AIFS Publications

AIFS produces a number of publications relating to our research throughout the year. These include research papers and reports, facts sheets, commissioned reports and submissions. We also publish our peer-reviewed journal Family Matters twice a year and prepared reports for Closing the Gap.

All publications are also listed in our library catalogue.

See also publications from  Growing Up in Australia .

Group of youths playing with mobile devices.
Research Report— Dec 2017

This Research Report gives evidence about the impact exposure to and consumption of online pornography has on children and young people.

Executive summary— Dec 2017

A discussion of pornography and its effects on children and young people.

CFCA— Oct 2017

An overview of key statistics and research findings to assist professionals working with parents of teens and tweens.

CFCA— Oct 2017

This resource explores the issues that are commonly experienced by adolescents from culturally and linguistically diverse backgrounds in Australia.

CFCA— Sep 2017

A list of national and state/territory helplines and telephone counselling services for children, young people and parents.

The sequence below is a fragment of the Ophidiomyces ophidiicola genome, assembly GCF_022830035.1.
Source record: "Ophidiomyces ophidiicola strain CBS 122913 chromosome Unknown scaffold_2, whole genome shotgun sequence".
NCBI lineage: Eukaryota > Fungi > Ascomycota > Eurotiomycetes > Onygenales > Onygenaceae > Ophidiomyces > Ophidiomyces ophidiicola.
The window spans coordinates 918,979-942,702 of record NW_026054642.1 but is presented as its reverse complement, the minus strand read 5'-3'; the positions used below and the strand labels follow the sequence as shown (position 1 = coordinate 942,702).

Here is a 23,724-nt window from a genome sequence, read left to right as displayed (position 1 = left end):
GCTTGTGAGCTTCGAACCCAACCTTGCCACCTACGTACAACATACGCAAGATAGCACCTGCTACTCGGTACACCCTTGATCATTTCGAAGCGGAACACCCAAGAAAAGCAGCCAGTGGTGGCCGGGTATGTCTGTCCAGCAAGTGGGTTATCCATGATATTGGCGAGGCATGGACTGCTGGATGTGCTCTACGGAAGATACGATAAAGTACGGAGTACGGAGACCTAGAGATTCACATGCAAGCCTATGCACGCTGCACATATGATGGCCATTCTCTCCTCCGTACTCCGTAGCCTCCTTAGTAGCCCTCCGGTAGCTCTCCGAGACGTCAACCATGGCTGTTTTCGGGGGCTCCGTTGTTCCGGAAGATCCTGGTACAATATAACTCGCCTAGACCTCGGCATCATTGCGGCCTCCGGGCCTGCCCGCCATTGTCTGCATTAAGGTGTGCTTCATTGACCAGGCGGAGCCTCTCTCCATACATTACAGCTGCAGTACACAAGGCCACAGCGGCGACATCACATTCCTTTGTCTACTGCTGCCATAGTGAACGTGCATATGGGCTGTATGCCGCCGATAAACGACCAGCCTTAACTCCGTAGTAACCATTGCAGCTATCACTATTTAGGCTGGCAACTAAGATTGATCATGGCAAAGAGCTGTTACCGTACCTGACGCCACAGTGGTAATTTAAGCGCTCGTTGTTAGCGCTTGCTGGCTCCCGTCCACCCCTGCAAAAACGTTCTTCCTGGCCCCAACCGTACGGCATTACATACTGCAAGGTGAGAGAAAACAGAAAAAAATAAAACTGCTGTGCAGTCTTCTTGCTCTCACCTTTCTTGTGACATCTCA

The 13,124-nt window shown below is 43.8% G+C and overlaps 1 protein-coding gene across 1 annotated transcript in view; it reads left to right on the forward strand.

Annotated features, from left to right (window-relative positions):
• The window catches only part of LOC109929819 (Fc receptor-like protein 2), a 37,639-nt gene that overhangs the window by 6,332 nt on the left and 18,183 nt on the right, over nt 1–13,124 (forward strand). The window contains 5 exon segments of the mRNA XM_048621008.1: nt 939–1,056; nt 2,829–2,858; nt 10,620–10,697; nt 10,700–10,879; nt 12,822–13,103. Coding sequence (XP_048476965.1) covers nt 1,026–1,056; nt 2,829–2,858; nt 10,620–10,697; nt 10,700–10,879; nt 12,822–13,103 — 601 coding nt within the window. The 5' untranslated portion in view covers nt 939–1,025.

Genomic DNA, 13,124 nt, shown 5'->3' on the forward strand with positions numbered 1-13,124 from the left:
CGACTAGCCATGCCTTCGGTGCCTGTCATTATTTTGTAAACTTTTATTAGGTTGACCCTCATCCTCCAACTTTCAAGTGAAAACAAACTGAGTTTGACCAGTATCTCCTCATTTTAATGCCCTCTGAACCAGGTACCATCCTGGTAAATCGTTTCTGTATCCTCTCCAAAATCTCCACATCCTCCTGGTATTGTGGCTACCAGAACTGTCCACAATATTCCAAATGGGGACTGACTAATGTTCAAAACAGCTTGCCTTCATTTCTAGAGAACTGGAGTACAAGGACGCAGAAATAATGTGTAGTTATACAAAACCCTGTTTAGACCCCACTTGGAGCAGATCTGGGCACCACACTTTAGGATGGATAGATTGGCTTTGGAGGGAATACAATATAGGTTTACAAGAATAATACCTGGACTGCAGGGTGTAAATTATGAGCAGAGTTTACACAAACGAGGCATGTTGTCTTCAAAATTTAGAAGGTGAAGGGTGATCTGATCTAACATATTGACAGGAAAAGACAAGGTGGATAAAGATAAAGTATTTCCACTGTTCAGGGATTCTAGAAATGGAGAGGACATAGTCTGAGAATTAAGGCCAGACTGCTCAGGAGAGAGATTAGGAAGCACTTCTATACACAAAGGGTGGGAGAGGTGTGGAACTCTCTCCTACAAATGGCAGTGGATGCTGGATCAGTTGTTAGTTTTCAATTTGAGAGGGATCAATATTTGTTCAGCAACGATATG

LSAC ASR 2016
LSAC Annual Statistical Report 2016— Aug 2017

This is the seventh volume in the LSAC Annual Statistical Report series, which uses data from the last six waves of the study.

Teenage girl working cash register
LSAC ASR 2016 chapter— Aug 2017

This chapter explores the employment of teens at 12-13 and 14-15 years, by looking at the percentage who worked in the previous year.

young girl with trainer
LSAC ASR 2016 chapter— Aug 2017

Six in ten Australian 14-15 year-olds know what career they would like to have in the future but the jobs that boys aspire to are different to girls.

rear view of young woman and adult in wheelchair
LSAC ASR 2016 chapter— Aug 2017

This paper provides new information about Australian children providing informal care for a family member.

Australian children’s screen time and participation in extracurricular activities
LSAC ASR 2015 chapter— Sep 2016

A majority of Australian children are spending more than the recommended two-hour daily limit for screen time.

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